“Public needs to disapprove as much of obesity as it did of tobacco.”
When I read that headline I almost leapt for joy.
Especially because I wasn’t the one who had written it. I mean, I know I have in one form or another dozens of times throughout the years. But to finally see someone else write it was downright thrilling. I felt as if the message I’ve been working so hard to spread for so many years was finally seeping into the cultural zeitgeist in the U.S.
Then I realized the article was written in New Zealand.
Back to reality.
It seems as if the powers that be in New Zealand are concerned because about a third of the children there are now overweight or obese.
In the U.S., we have had this problem since the mid-1990s—at least. So what has happened here in the past 20 years? That’s right … nothing.
In fact, the problem has actually gotten worse since I wrote my first book, Feed Your Kids Well.Yet, there’s been almost no public pressure to change food and health policies to counter the rise in childhood obesity. Unless you count the disastrous attempts to overhaul school lunches and Michelle Obama’s MyPlate campaign, which is brimming over with good intentions—and lots of flaws.
From a pure public health perspective, this is devastating. In the U.S., so many physicians see nothing wrong with a child being overweight. And, in most instances, unless the child is morbidly obese, pediatricians never even say anything to the parent. (Which perhaps isn’t so surprising when you consider 37 percent of doctors in this country are overweight—and 15 percent are obese.)
Yes, the public is finally starting to stand behind healthier eating. And while there’s no question that movement starts with you, and what you put in your shopping cart and on your dinner table, the overarching issue is much bigger.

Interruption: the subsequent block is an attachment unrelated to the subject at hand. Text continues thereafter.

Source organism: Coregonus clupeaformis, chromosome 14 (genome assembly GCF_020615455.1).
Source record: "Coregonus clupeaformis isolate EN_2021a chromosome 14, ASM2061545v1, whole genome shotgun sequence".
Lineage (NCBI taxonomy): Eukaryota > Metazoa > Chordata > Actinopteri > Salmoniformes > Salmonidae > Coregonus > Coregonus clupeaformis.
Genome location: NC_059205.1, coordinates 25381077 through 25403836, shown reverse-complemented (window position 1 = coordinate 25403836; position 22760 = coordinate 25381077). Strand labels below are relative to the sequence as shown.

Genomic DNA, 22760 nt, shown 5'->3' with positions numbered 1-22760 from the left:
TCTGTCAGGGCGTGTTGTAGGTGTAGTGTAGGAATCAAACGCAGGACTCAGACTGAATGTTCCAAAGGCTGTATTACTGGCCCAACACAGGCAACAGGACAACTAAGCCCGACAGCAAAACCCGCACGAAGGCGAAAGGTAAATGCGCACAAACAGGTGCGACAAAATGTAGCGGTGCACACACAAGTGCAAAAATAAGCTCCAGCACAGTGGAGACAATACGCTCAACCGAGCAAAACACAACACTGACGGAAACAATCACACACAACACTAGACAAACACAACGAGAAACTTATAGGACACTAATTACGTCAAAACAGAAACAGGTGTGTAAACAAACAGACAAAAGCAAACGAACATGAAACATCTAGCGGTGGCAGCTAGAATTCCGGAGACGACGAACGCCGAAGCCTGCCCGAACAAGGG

We need to come together to take on companies like Monsanto. And boycott fast food giants—including those that cloak their sugary, carb-loaded foods in “warm and fuzzy” messages (I’m looking at you, Starbucks).
With enough persistence, we CAN change things. We’ve already made some progress—like requiring calorie counts on menus. And in New York City, there’s a major health campaign with subway ads encouraging people to ditch soda (wish that one could go nationwide).
But honestly, as I have said time and time again, until we treat foods like ice cream sundaes and donuts the way we treat cigarettes—with brutally honest campaigns about the toll they take on your health…and regulations requiring people to pay a hefty tax for them—we are going to get nowhere.
I know it sounds extreme. But I stand behind these measures for a reason. A lot of the people who frequent fast food joints and stockpile their pantries with Kraft Mac ‘n Cheese, have kids. And kids take cues from their parents.
I know, first-hand, the emotional toll being overweight takes on a child. So if I can save other children from experiencing that pain and humiliation, I will. But it would happen so much faster with a populace that truly believes it’s a problem—and a government that supports its citizens’ desperate plea to get healthy and lose weight.
Or we could all just move to New Zealand, where they actually seem to care about the obesity epidemic.
In the meantime, feed your kids—and grandkids—well. I wrote the book on it (literally). You can order a copy here. But you can get started now with just a few simple steps.
As I talked about yesterday, it’s all about shopping the perimeter of the market. Opt for fruit, veggies, lean protein and healthy fats. Banish the sugar and carbs, and forget those fruit juices that are often marketed as healthy for kids (they’re loaded with sugar).
You’ve got to take things into your own hands, because the government certainly isn’t looking out for you in this regard.
There’s a lot of social activism going on right now in the U.S. for many valid reasons. I just wish people were as outraged about obesity—and as willing to march against it, and all the big corporations that promote it.
“Public needs to disapprove as much of obesity as it did of tobacco,” Food Navigator Asia, 12/4/14